Three weeks ago, a federal judge asked a would-be Cherry Hill sportsbook operator, to, in layman’s terms, explain why she should even bother considering their lawsuit over their right to open a sportsbook.
On Monday, that company tried to provide the requested answers — and in doing so, clarified a rough timetable of when the first bets might be taken.
U.S. District Court Judge Renee Bumb’s concern was that it was unclear what licenses would be required, whether an application had been submitted, if so what the status was, and so forth. Adding it all up, Bumb asked, “Is this case ripe for adjudication?”
Cherry Hill Towne Center Partners (CHTC), which owns the land that was the site of the former Garden State Park racetrack, is permitted to open a sportsbook there per state law — unless a 20-year-old “restrictive covenant” stops them.
The first point made by CHTC is that Jack Morris, a leading owner of the strip mall that would include the sportsbook, is a part-owner of Hard Rock Casino in Atlantic City. This is an important point because, as the filing notes, it means that “Mr. Morris submitted all necessary applications and the [state Division of Gaming Enforcement]conducted a complete investigation of his application.”
Morris “passed the audition,” so to speak, which greatly accelerates the potential timetable for opening that sportsbook that the filing says Morris is “actively pursuing.”
That includes securing local permits, having the DGE conduct a preliminary site investigation, and the beginnings of a “buildout” for the sportsbook.
Also of note is that Morris and his partners are “in active discussions with two sports wagering operators, both of which are fully licensed by NJDGE and currently are operating sports wagering facilities in New Jersey. [CHTC] expects to select one of the potential sports wagering operators shortly.”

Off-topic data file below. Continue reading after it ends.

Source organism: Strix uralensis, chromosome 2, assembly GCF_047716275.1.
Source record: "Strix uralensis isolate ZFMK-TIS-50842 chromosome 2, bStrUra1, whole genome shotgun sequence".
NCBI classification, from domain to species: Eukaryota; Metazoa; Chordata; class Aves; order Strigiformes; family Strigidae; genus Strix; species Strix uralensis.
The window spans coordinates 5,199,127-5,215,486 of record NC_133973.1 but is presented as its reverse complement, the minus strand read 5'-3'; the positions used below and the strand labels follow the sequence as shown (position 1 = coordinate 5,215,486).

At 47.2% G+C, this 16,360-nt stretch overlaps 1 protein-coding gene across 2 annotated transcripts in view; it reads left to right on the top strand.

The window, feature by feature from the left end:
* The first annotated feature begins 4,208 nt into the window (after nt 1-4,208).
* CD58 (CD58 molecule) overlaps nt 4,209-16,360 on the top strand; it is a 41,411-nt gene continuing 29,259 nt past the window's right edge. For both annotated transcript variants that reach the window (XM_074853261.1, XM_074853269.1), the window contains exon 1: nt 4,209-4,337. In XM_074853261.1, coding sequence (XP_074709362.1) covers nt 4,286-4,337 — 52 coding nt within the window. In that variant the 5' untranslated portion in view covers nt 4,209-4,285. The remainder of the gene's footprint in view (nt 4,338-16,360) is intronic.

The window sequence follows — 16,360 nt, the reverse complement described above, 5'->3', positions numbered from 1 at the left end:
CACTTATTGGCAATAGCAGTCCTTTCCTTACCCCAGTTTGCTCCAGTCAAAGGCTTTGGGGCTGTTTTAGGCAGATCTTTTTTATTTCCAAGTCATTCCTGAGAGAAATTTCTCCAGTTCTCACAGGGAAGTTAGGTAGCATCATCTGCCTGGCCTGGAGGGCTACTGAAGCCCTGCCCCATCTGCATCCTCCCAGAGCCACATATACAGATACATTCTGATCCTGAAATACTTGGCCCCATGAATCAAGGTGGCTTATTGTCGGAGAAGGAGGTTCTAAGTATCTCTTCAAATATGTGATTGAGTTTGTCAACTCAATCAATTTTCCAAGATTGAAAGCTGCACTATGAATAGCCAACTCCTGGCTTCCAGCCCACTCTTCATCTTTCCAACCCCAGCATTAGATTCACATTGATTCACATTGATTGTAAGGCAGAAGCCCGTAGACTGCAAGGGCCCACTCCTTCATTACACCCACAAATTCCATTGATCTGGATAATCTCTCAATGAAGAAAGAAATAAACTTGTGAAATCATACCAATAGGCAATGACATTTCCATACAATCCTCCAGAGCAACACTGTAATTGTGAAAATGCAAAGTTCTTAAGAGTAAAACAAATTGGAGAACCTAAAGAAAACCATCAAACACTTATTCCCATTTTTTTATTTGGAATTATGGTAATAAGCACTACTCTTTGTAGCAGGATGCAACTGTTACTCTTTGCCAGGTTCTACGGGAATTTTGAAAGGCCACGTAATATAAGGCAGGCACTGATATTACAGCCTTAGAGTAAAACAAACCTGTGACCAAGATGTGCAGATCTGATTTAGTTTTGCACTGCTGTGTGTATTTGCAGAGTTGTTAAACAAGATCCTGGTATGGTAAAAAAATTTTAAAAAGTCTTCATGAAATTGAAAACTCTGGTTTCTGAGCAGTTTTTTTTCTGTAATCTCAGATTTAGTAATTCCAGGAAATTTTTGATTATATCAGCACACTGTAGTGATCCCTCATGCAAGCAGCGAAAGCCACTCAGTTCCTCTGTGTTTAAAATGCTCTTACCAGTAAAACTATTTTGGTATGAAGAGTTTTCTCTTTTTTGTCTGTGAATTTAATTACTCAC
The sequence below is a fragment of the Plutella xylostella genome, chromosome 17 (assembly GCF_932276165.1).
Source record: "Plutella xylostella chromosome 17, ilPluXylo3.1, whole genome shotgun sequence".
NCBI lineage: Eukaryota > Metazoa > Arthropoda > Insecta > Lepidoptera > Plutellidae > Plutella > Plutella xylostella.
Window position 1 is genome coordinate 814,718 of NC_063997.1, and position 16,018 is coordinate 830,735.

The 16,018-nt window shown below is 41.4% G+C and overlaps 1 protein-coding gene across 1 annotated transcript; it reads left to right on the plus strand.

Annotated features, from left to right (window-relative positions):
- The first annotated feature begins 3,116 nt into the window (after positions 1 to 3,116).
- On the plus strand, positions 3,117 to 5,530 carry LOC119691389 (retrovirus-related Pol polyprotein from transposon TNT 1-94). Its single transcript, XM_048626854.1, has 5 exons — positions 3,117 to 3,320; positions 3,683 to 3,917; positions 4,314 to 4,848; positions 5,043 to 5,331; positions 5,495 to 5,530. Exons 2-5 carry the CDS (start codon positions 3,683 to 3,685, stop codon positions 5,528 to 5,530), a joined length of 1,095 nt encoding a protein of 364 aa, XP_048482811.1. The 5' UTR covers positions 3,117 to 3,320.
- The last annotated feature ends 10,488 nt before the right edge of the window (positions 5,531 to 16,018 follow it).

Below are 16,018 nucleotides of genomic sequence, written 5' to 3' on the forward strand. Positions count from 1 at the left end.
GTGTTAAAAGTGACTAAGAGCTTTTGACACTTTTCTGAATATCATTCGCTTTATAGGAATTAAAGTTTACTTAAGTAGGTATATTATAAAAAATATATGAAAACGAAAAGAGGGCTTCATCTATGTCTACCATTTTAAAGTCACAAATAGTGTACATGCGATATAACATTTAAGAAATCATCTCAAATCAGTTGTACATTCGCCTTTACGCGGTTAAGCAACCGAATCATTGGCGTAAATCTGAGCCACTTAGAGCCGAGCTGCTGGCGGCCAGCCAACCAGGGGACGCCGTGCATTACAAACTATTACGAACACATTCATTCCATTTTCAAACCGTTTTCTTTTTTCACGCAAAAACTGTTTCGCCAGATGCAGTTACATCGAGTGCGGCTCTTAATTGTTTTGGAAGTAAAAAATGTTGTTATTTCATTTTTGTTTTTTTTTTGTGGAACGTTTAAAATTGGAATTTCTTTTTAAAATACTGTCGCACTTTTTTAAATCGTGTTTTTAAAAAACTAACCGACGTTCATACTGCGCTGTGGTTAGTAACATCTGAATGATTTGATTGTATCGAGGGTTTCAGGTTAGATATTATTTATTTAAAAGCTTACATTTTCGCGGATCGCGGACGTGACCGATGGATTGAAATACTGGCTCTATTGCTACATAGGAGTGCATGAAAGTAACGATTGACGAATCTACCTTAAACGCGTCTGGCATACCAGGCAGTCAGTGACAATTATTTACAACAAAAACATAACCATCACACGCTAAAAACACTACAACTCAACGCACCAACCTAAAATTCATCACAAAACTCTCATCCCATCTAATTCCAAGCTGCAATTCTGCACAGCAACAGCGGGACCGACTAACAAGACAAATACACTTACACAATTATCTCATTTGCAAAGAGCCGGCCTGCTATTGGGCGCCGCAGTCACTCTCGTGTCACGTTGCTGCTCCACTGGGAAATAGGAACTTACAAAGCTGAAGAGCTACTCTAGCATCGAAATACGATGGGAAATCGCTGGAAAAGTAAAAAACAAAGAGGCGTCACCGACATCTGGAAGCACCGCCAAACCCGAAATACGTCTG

It sounds like CHTC has some wheels in motion, but back to the core question: Has CHTC even applied for a license yet?
No, according to the filing. But Morris says that he and his partners “are prepared to file its initial application for a sports wagering license with the New Jersey Racing Commission as soon as possible after the selection of the operator, and the renewal application will be submitted to [the DGE]shortly thereafter.”
Given that Morris and the pending sportsbook operator already have attained the DGE imprimatur, the process of obtaining a license would take “approximately 90 to 120 days.” That’s roughly late October to late November, so even the best-case scenario doesn’t have the sportsbook opening until late in football season.
But the new information also suggests that a favorable court ruling presumably brings the sportsbook to fruition in months, not years.
The filing also makes a case that Greenwood Racing and its partners — who are battling to prevent operation of the sportsbook — have no right, based on precedent, to intervene in Morris’ application to the racing commission.
Three issues to contend with
Next up is a defense of why this case is “ripe for adjudication” in spite of the lack of an application. What’s not explained is why the application has not already been made.
The first issue is “the adversity of the parties’ interests.” In this case, Morris and his partners intriguingly claim CHTC already has suffered “a real and substantial threat of harm” because “to the extent that a potential purchaser or tenant has an expectation that Plaintiffs’ property can be used for sports wagering, the property becomes more valuable.”
Step 2 is “the conclusiveness of the judgment.” That means, according to the filing, “this case presents a straightforward legal issue: whether or not the [restrictive covenant]is enforceable.”
The third issue is “the utility of the judgment.” In this case, it’s what happens once a judge makes a decision. Here, the filing points out that if Morris and his partners are found not to be able to move forward, they may have to surrender.
The reason this case came about in the first place has to do with the covenant established in 1999, two years before the track closed, that barred “horse racing, simulcasting, off-track betting, wagering activities and gambling and gaming of any sort (collectively, ‘Gaming’) anywhere on the GSP Property” by anyone other than the former track owners.
That would be Pennwood — the joint venture between Greenwood and Penn National Gaming that happens to own Freehold Raceway, which, along with Caesars in Atlantic City, are the only racetracks or casinos that have yet to jump into launching sports betting.
To add more intrigue, Greenwood owns Parx Casino near Philadelphia as well as the South Philadelphia Turf Club, leading the would-be Cherry Hill sportsbook to claim that all this talk about covenants is merely a ruse to allow Greenwood to claim more market share in the Philadelphia-South Jersey suburbs region.
The first anniversary of this case is coming up, and a resolution seems like it could be no more than a month or two away.
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